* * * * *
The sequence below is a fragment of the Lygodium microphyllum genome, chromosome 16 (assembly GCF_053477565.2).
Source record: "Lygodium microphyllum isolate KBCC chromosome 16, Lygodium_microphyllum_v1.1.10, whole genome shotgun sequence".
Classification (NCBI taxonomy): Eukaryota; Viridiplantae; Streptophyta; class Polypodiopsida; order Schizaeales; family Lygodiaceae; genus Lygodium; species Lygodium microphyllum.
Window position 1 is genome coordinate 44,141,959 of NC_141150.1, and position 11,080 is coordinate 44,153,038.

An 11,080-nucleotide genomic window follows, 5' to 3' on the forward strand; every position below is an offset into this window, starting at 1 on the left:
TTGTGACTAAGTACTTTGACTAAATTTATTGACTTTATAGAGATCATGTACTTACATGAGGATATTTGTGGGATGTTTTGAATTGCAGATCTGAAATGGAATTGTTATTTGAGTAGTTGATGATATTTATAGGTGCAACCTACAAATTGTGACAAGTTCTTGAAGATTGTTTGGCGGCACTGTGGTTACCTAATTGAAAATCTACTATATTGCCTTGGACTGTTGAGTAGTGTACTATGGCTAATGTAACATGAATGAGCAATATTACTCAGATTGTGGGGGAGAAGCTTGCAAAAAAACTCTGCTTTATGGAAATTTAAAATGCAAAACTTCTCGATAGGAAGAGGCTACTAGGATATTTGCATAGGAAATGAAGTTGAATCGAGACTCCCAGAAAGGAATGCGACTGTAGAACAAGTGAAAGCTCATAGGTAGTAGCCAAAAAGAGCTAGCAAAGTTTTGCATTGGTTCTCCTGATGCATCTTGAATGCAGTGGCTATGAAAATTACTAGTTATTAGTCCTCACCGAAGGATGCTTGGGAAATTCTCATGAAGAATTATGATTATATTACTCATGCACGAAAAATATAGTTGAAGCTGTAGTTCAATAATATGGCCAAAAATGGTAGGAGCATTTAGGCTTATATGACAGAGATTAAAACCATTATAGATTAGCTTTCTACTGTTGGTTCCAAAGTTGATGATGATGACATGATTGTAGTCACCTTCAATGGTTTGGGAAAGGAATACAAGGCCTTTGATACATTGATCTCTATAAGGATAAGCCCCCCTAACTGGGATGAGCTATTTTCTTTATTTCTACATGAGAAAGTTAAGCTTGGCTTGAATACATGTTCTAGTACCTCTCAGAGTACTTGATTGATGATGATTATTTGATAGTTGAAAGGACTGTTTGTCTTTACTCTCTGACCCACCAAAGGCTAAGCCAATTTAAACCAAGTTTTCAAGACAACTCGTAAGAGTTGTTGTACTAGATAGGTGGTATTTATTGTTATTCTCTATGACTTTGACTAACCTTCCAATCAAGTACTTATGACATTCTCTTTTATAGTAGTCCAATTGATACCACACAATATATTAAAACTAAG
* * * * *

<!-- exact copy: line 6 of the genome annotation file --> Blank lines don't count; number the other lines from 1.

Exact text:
TTGTGACTAAGTACTTTGACTAAATTTATTGACTTTATAGAGATCATGTACTTACATGAGGATATTTGTGGGATGTTTTGAATTGCAGATCTGAAATGGAATTGTTATTTGAGTAGTTGATGATATTTATAGGTGCAACCTACAAATTGTGACAAGTTCTTGAAGATTGTTTGGCGGCACTGTGGTTACCTAATTGAAAATCTACTATATTGCCTTGGACTGTTGAGTAGTGTACTATGGCTAATGTAACATGAATGAGCAATATTACTCAGATTGTGGGGGAGAAGCTTGCAAAAAAACTCTGCTTTATGGAAATTTAAAATGCAAAACTTCTCGATAGGAAGAGGCTACTAGGATATTTGCATAGGAAATGAAGTTGAATCGAGACTCCCAGAAAGGAATGCGACTGTAGAACAAGTGAAAGCTCATAGGTAGTAGCCAAAAAGAGCTAGCAAAGTTTTGCATTGGTTCTCCTGATGCATCTTGAATGCAGTGGCTATGAAAATTACTAGTTATTAGTCCTCACCGAAGGATGCTTGGGAAATTCTCATGAAGAATTATGATTATATTACTCATGCACGAAAAATATAGTTGAAGCTGTAGTTCAATAATATGGCCAAAAATGGTAGGAGCATTTAGGCTTATATGACAGAGATTAAAACCATTATAGATTAGCTTTCTACTGTTGGTTCCAAAGTTGATGATGATGACATGATTGTAGTCACCTTCAATGGTTTGGGAAAGGAATACAAGGCCTTTGATACATTGATCTCTATAAGGATAAGCCCCCCTAACTGGGATGAGCTATTTTCTTTATTTCTACATGAGAAAGTTAAGCTTGGCTTGAATACATGTTCTAGTACCTCTCAGAGTACTTGATTGATGATGATTATTTGATAGTTGAAAGGACTGTTTGTCTTTACTCTCTGACCCACCAAAGGCTAAGCCAATTTAAACCAAGTTTTCAAGACAACTCGTAAGAGTTGTTGTACTAGATAGGTGGTATTTATTGTTATTCTCTATGACTTTGACTAACCTTCCAATCAAGTACTTATGACATTCTCTTTTATAGTAGTCCAATTGATACCACACAATATATTAAAACTAAG